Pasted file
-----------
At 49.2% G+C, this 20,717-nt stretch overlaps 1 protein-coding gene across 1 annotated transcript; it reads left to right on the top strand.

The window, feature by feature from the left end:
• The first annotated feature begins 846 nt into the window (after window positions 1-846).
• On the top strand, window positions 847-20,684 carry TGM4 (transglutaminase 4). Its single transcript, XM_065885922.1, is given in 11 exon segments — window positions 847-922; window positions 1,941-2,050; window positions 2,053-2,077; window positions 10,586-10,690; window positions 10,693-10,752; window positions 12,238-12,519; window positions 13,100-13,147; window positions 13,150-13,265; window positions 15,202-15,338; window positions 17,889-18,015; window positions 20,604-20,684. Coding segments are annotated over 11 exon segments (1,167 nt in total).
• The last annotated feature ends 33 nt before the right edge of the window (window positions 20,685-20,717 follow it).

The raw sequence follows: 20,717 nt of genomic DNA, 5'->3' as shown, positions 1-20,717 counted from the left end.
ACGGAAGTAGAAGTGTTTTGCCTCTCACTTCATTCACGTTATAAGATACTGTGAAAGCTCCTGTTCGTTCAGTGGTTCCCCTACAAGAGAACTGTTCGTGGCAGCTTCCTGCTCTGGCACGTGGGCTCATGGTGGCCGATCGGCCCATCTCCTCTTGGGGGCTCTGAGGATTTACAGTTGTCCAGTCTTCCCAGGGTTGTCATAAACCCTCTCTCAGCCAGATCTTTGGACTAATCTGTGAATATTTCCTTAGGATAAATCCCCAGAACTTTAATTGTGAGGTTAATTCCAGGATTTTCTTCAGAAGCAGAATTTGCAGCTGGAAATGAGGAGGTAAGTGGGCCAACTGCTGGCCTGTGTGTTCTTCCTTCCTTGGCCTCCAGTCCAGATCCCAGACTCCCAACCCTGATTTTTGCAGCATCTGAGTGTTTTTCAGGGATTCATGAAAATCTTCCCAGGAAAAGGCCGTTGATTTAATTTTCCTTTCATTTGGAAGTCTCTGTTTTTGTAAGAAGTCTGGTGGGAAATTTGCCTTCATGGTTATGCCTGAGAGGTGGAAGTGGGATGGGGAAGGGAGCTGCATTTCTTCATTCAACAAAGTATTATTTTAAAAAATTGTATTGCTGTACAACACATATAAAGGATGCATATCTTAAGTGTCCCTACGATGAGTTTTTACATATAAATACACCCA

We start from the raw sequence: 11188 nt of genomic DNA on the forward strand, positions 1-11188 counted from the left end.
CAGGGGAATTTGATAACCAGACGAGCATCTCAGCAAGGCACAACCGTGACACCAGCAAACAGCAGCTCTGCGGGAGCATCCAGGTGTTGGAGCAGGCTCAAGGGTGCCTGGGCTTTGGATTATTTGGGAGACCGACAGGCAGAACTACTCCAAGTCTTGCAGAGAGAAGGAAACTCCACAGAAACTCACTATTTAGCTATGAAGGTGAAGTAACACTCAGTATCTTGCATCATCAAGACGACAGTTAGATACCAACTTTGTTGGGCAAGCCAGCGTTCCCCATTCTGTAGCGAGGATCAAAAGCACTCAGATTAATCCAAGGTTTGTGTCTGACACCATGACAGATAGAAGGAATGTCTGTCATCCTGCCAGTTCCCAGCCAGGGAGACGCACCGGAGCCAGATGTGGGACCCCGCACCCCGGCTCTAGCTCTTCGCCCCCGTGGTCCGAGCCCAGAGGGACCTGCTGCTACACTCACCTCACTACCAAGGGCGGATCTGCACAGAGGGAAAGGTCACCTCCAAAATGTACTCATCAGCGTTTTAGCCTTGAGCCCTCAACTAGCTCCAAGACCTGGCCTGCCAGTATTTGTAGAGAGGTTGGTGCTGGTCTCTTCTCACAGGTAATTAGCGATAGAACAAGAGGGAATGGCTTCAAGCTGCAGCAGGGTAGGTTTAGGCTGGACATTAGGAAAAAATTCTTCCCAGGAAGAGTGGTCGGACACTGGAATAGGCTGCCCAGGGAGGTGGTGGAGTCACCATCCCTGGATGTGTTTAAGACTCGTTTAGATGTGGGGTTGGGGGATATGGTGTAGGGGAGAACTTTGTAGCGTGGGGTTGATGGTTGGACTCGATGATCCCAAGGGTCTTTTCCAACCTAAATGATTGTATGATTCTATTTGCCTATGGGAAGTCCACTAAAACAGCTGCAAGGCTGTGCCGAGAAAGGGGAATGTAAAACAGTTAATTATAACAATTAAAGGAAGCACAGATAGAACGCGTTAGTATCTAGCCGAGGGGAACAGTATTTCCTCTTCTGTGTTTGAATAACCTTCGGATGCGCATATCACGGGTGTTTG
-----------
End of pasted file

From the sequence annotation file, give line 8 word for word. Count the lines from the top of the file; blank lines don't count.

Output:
We start from the raw sequence: 11188 nt of genomic DNA on the forward strand, positions 1-11188 counted from the left end.